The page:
The ATO’s decision on whether to vote for a restructuring plan is comprehensive, taking into account a multitude of relevant factors. One key reference point for this decision-making process are the general factors stipulated in paragraph 32 of the Law Administration Practice Statement PS LA 2011/16. This ensures that any decisions are underpinned by legal guidelines, reflecting the principle of fairness.

Further, the ATO displays a collaborative approach towards restructuring, especially when the ATO itself is the dominant creditor. In this scenario, the ATO may open to providing feedback on preliminary restructuring plans before they are finalised. This not only promotes transparency in decision-making but also enables businesses to align their restructuring plans with ATO’s preferences and requirements.

The consequence of this ATO policy is that a Restructuring Practitioner needs to supply more detailed information to the ATO to secure its support for a restructuring plan, including:

  • A summary of the historical profit and loss accounts and balance sheets
  • Details of assets as at the date of appointment
  • A summary of the prospective financial information and assumptions relied upon for the restructuring plan
  • The estimated dividend to creditors in a hypothetical liquidation
  • Where there has been a material loan to or from directors, shareholders or related entities, copies of the relevant transaction listing reports

Are balanced books an essential requirement for a successful SBRP?

Most insolvent small and medium sized businesses go into external administration without “balanced books”. In the simplest terms, having balanced books in accounting means that your total debits equal your total credits. It’s a fundamental concept that stems from the double-entry bookkeeping system.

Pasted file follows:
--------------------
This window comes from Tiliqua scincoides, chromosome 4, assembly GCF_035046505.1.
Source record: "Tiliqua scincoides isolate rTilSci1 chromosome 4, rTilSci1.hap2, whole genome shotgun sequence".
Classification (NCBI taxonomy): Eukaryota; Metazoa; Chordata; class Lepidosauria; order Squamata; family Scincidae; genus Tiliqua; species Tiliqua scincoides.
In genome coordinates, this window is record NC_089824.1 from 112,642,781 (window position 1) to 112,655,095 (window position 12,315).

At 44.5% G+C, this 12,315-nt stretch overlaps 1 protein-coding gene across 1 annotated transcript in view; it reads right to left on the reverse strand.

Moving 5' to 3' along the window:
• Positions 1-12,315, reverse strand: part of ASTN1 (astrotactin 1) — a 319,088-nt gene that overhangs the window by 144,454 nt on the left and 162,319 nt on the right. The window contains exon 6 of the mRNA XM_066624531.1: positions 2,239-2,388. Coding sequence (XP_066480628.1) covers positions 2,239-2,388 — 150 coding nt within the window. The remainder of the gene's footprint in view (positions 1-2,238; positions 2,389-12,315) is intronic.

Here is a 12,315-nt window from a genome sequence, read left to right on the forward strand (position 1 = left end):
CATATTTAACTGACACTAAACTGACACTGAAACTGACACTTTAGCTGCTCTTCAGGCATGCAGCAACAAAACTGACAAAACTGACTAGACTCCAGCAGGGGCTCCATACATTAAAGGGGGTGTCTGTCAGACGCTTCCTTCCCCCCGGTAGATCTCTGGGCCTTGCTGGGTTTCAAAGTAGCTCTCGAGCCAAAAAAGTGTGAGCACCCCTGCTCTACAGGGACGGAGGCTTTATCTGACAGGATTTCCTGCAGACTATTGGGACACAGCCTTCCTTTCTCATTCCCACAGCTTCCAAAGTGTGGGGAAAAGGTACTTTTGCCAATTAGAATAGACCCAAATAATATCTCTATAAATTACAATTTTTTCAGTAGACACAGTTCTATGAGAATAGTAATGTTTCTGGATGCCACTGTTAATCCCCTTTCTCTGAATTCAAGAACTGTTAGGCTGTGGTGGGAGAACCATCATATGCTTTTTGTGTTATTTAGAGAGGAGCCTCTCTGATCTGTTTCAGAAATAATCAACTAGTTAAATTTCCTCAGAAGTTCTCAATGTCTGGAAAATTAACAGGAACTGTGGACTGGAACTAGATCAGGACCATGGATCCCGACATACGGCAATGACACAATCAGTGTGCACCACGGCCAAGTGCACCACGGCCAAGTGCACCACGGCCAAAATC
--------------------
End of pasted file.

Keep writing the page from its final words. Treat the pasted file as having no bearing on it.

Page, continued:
In this system, each financial transaction is recorded in at least two different accounts: one account is debited (increased), and another account is credited (decreased). The total amount of debits should always equal the total amount of credits. This helps to ensure the accuracy of financial records and provides a clear picture of a company’s financial health.

Balancing company accounting isn’t just about making sure the numbers add up. It’s also about understanding where money is coming from and where it’s going (i.e. cashflow analysis). 

The takeaway is that although there is no precise requirement that a company reconcile its accounts as part of a restructuring process the Restructuring Practitioner needs to be able to get enough information from accounting software and records to advocate a restructuring proposal to creditors (including the ATO) and to make a declaration in support of the plan offered. 

So what can a company do to maximise the chance their accounting information will be enough to satisfy the Restructuring Practitioner, the ATO and creditors? 

1. Chart of Accounts:

Review and update your chart of accounts to accurately reflect the current state of your business. Ensure that it aligns with your SBRP goals and any changes in your operations, products, or services. Remove obsolete accounts and add new accounts as necessary.

2. General Ledger:

Perform a detailed review of your general ledger to confirm that all transactions are recorded accurately and categorized correctly. Verify the accuracy of account balances and reconcile any discrepancies. Ensure that all journal entries are adequately supported by appropriate documentation.

3. Bank Reconciliation:

Reconcile all bank accounts to ensure that your records match the bank statements. Investigate and resolve any discrepancies, such as outstanding checks or deposits in transit. Document any necessary adjustments and update your records accordingly.

4. Accounts Receivable:

Review your accounts receivable aging report to identify any overdue or delinquent customer accounts. Take necessary actions to collect outstanding payments, send reminders, or establish payment arrangements. Update your records to reflect any adjustments or write-offs.

5. Accounts Payable:

Review your accounts payable aging report to identify any outstanding bills or invoices. Confirm that all liabilities are accurately recorded and up to date. Verify that you have received all goods and services for which you have been billed.

6. Inventory:

Conduct a physical inventory count and reconcile it with your accounting records. Identify and investigate any discrepancies. Review your inventory valuation method and make adjustments if necessary to reflect the true value of your inventory.

7. Fixed Assets: